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able… I can’t.’ She spread her hands in front of her in a gesture of defeat. He was around the desk in a flash, his hands reaching out to take hers, his eyes staring in to hers in concern. ‘What? What is it that bothers you so?’ A single tear slipped down her cheek before she could call it back. ‘I cannot go tonight, because I have never been to a ball before. I do not know how to dance.’ Her voice fell to a whisper. ‘And I am afraid.’ His arms were around her, and he pulled her close, and she sobbed into the wool of his coat. She felt his breath ruffle her hair when he spoke. ‘Ahhh. See. Now you are crying and I am undone. For I find a woman’s tears as terrifying as you find tonight’s ball. Now what can I do to save myself from them?’ He squeezed her once and then set her gently away from him as he rang for Wilkins. The butler appeared in record time, his back straight as a ramrod, she noticed with approval. She had done some good here, even if she would be more suited as a housekeeper than a great lady. ‘Wilkins. I need servants. Six couples should be more than enough. And you. Pull them from their duties. The routine can wait. And anyone that can play a musical instrument. A fiddle, perhaps? Or we can hum, I suppose. They are to meet us in the ballroom. I am much out of practice when it comes to the dance, and fear I will crush her Grace’s toes, should I dance with her tonight.’ He smiled to give her confidence. ‘A short rehearsal should be all that is needed.’ Wilkins disappeared. And Marcus frowned back at her. ‘I am most disappointed in you, madam.’

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‘I’m sorry,’ she stammered. ‘My education is most woefully lacking in some things, but I will try…’ ‘In the future, when you find yourself in such a circumstance, you are to come to me immediately, and not work yourself in to a state over a trifle. We could have hired a dancing master.’ ‘I’m sorry,’ she apologised again. ‘For waiting so long, and taking you away from your work. You are right. It could have been handled without troubling you.’ He laid a finger against her lips. ‘Miranda, you mistake my meaning. When you have a problem, you are to come to me, and not hang about in your room, worrying what my response may be. I will not guarantee that I will never be cross, for you have seen me so and won’t believe it, but I promise: I bark but will never bite. And I am sworn before God, if you remember, to love and protect you.’ And without taking his eyes from hers, he caught one of her hands in his own and raised it to his lips. How strange, she thought as he kissed the back of her hand, that there should be so much feeling there. That she should feel his lips, pressing warm against her flesh, and the gentle roughness of his skin, not just in her hand, but deep inside her. His thumb rubbed at her palm, feeling the places where the calluses used to be, and the newly sensitive flesh tingled. Then he turned her hand over, pressing his lips on to her palm and running his tongue along the lines in her hand. His eyes were dark when he looked up at her, and his voice rough. ‘Go to the ballroom. I will meet you there shortly.’ When she got to the ballroom, she looked at it with a critical eye. One more space that had not been cleaned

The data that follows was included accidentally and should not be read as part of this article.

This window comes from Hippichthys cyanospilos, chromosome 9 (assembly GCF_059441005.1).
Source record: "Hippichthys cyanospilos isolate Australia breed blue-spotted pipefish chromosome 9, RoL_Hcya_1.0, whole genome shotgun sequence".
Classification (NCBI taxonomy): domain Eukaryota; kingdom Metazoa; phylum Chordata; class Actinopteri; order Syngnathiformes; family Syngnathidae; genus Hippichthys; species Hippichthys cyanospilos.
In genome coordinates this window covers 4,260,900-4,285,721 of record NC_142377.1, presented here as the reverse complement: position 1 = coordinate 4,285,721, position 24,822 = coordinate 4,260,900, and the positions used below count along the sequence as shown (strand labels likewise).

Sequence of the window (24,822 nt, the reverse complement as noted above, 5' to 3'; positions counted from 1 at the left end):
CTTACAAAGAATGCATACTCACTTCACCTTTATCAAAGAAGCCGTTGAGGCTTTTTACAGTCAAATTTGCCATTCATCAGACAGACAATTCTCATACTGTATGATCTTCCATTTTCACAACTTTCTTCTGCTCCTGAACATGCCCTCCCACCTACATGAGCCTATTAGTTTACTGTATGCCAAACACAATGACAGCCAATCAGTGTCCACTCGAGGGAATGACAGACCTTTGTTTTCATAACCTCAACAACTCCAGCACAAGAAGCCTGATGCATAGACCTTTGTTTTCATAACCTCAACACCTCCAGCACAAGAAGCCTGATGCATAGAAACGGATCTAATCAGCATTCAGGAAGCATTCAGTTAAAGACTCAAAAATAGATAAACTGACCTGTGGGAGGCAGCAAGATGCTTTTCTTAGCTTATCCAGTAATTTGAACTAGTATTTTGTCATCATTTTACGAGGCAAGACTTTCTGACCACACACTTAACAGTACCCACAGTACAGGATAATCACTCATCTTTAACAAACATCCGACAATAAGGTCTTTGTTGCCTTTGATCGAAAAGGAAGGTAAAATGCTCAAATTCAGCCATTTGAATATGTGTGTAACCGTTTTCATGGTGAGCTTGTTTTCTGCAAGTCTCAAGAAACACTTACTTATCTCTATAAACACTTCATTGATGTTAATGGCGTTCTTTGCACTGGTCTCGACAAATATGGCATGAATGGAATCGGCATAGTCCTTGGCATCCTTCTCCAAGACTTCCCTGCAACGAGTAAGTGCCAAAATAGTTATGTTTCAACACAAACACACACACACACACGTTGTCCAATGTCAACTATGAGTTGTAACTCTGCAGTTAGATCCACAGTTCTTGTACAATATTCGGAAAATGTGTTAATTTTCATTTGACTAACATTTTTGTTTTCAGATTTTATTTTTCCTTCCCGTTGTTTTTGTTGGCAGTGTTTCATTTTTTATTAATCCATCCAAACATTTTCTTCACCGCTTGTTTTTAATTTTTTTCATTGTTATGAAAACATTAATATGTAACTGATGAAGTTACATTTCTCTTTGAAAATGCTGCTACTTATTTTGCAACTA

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in ages. Obviously unused, possibly since Marcus’s first marriage. Turning back the Holland covers, she found delicate gold-legged chairs and small tables, music stands. The chandeliers were beyond dusty, and covered with candle drippings. The ceiling was smoke stained, and cobwebs hung from the ornate gold cherubs and plasterwork vines on the walls. It could be magnificent, she thought, after a good cleaning. Decorated with fresh flowers. Candlelight. Delicate treats on a buffet for the guests. Little cakes, lemonade and champagne. She’d imagined the scene many times, while preparing great rooms such as this for someone else’s ball. Behind her, one of the footmen was tuning a fiddle and a groom had produced a penny whistle, which he was tooting experimentally. Servants were gathered in a curious crowd, whispering amongst themselves. And then the doors opened wide and her husband strode into the room, carrying a small box. He smiled at the assembled staff. ‘I see we have more than the required number for a quadrille. Is everyone shirking, then? I trust no one was left behind to turn a spit or polish the silver.’ The servants looked doubtful. ‘If they were, then run to get them now. Let the house have a holiday, at least for a few hours. I swear my wife must work you hard, judging by the startling transformations I’ve seen in my home these last weeks. Never fear. I plan to keep her busy for a while, and she will not be able to set you to task for not mopping this floor.’ He turned to her. ‘And you, my dear. If we are to play at going to the ball this afternoon, I thought you might like a costume.’

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And he opened the box that he had brought with him and withdrew the emeralds, just as Polly had predicted. ‘The necklace from the portrait,’ she said. ‘The stones,’ he corrected. ‘But not the necklace. When I was in London to retrieve them, I had them reset.’ He ran a finger along their length. ‘They are not so common and flashy as they were. The gold is fine and graceful as the throat of the wearer, and diamonds were added to match the sparkle in your eyes. May I?’ ‘Yes.’ He stood behind her, reached around to position the necklace between her breasts, then trailed his hands along it to the clasp at the back. He joined it, and his hand lingered on her shoulders as he pulled her close and whispered in her ear, ‘I hope to make you say yes to me many times before the night is through, and I swear you will not be sorry for it. What say you to that, madam?’ She blushed crimson. ‘Yes.’ ‘Very good.’ And then he said loud enough so the servants could hear, ‘Let us start with something easy that we all know. The Sir Roger de Coverly.’ And with the help of the fiddler and the flute, tapping time with his foot, he marched his wife and the staff through it, then a quadrille, a minuet and several country dances, until they were all laughing and exhausted. ‘There is one final dance that I would teach you, although you will not need it for tonight.’ ‘Not need it?’ He smiled down at her again, and her blood warmed in her veins. ‘Yes. They dance it on the continent, but it is much too wicked for an English country ball.’ ‘Too wicked?’